This is hands-down the most common question we get at Mason-McBride. We understand how frustrating rising auto insurance rates are — we have to pay the premiums too! Even good drivers are victims of getting their annual premiums raised.
There are several reasons why your car insurance company is raising your rate, but the most common are accident claims, credit score, and medical costs.
What Affects Auto Insurance Rates in Michigan?
Claims and tickets are an apparent reason why your rates are increasing. If you’re involved in an accident or get a speeding ticket, your insurance company will raise your rates- period. That’s why it’s so common for people to pay for minor accidents out-of-pocket.
Industry secret: more often than not, paying for a minor accident yourself is much cheaper than filing a claim. After one accident, it is common for rates to increase as little as 10% to as high as 40%, depending on your carrier.
As traffic continued to pollute the roads and distracted driving accidents increased, the rate of claims also increased, and the rate of claims is also increasing. Insurance companies study the traffic patterns in your area and adjust annual premiums according to the level of risk present.
Does Credit Score Impact Auto Rates?
This is one of the main factors that influence your auto insurance rates. For example, if your credit score recently went down over the past year, there is a good chance your auto insurance rates will increase.
Technically, insurance companies can’t legally base rates on your credit score. It is referred to as an “insurance score.” It works as a type of discount system, so if your credit score is higher, you can/will receive a multi-line or loyalty discount off of that premium. However, you will pay a high premium if your credit score is low.
This is a controversial factor because credit score does not directly influence driving habits. However, one way to improve your high premium situation is to raise your credit score.
Do Medical Costs Impact Auto Rates in Michigan?
People are driving more than ever before, which inevitably increases the rate of accidents. The cost of claims is also rising, and the reason is the soaring rate of medical expenses.
To put it in perspective, in 1960, the health care cost for one person was about $146 per year. In 2017, the annual healthcare cost per person was $10,739. That’s an increase of over 7,000%! Since car insurance policies cover both the driver and passengers with liability and car collision coverage, it makes economic sense that rates are increasing. If the insurance company pays for more claims, premiums have to improve.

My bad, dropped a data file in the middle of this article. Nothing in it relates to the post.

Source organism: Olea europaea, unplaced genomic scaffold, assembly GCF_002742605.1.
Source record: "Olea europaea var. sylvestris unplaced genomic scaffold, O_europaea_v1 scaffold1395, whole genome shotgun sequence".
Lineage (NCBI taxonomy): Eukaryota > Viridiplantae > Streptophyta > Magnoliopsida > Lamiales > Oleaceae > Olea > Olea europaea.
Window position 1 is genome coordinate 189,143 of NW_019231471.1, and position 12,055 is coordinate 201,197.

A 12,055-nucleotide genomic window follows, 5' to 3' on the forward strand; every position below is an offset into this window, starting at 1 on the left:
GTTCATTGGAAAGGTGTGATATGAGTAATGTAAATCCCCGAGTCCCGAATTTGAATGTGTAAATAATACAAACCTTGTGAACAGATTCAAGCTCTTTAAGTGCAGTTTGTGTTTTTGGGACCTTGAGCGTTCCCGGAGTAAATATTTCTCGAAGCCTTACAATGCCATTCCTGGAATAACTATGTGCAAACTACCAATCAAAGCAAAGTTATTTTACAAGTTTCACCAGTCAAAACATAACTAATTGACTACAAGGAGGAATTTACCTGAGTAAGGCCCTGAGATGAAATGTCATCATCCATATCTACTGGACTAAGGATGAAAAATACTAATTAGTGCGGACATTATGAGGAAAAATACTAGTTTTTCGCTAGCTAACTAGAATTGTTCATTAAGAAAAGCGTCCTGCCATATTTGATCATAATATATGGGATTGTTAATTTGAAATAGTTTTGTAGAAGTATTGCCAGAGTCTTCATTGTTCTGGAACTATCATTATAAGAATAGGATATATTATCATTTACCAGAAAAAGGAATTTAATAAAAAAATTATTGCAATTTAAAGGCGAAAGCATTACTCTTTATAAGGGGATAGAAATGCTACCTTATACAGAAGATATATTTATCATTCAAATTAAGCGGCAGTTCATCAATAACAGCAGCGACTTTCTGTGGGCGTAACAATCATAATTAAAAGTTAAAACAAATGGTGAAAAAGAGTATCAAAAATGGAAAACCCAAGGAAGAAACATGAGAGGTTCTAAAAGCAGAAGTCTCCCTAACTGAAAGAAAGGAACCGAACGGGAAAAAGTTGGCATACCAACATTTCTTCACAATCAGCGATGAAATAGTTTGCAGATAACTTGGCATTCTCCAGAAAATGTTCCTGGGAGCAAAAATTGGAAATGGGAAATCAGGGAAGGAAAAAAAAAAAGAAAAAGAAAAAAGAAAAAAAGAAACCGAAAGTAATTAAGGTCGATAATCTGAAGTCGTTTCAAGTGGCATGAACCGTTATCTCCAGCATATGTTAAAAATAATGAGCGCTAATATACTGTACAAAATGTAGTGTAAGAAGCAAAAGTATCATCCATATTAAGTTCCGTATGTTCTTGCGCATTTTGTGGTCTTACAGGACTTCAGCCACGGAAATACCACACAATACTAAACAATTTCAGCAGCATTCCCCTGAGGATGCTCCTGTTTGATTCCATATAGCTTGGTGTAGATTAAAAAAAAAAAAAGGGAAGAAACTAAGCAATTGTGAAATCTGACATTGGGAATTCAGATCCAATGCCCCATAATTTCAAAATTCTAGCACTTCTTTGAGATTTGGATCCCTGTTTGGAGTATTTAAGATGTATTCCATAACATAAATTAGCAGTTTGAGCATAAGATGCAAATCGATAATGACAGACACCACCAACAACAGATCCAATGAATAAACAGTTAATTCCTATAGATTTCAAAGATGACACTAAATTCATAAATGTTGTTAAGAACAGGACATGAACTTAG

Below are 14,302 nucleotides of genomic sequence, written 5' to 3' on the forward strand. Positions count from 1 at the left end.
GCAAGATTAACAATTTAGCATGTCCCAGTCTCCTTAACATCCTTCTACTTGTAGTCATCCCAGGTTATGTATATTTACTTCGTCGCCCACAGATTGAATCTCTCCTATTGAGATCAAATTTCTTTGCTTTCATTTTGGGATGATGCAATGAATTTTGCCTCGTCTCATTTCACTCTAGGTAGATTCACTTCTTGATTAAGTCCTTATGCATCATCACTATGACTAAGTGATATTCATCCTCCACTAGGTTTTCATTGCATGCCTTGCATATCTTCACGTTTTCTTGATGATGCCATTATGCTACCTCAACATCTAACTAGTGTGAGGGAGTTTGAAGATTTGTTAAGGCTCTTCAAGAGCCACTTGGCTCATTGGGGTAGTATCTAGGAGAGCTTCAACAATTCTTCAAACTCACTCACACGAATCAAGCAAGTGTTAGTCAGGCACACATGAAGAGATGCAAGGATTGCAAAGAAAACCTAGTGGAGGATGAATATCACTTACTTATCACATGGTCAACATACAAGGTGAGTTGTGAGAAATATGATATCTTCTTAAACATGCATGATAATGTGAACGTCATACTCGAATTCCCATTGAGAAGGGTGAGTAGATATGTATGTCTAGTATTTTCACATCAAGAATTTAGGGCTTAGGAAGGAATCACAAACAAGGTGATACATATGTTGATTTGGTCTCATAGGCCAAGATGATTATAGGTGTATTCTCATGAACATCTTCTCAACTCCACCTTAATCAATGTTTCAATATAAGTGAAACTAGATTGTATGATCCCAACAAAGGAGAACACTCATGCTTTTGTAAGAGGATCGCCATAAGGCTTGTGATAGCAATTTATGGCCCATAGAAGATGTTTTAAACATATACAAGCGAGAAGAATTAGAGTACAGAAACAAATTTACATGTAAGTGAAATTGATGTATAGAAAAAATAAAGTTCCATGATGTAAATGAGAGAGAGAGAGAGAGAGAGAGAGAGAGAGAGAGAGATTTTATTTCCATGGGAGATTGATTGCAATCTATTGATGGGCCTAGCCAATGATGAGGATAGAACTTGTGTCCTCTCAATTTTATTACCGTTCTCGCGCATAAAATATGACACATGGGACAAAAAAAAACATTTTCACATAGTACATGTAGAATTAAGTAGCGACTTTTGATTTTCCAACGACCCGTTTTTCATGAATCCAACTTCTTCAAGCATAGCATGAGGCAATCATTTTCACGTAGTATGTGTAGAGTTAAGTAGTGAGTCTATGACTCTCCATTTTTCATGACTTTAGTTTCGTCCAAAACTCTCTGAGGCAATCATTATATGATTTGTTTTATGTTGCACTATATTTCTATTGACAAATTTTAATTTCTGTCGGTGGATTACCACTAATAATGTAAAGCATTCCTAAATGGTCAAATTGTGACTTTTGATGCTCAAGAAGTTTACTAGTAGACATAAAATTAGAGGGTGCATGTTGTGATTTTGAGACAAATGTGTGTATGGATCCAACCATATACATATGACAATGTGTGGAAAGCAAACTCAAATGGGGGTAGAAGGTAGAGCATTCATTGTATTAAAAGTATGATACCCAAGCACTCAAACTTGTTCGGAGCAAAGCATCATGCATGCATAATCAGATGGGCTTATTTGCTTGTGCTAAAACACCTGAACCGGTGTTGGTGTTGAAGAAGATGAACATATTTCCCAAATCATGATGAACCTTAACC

We are a “No-Fault” state in Michigan, so Personal Injury Protection, PIP, is integrated into that law. PIP is meant to cover a driver’s medical bills in a car accident and is not dependent on who is at fault for the accident (hence the no-fault part).
There is no fee schedule with PIP, so many services are eligible for a claim, including medical, medication, surgical, hospital expenses, rehab, and ambulance expenses. In addition, if you are disabled in an accident, PIP will pay for 85% of lost wages for up to 3 years. PIP also covers funeral expense/death benefits and attorney fees.
Car insurance can be just as expensive for you as the actual carrier, in some cases.
How Can You Lower Your Auto Premium?
The best way to lower your premium in Michigan is to be a safe driver. Pay attention to traffic laws, put your phone on silent in your glovebox, and keep distractions minimum.
Working with an independent insurance agency like Mason-McBride can also lower your premium. How? We aren’t tied down to do business with only one insurance carrier as an independent agency. We find you the perfect combination of price and coverage that fits your unique needs.
Get Started With Your Michigan Car Insurance Quote
If you have any questions about Auto Insurance or review coverage options, please contact us. Also, for helpful tips on other popular topics, check out our articles on Michigan No-Fault Changes, Household Safety, and Michigan Home Insurance.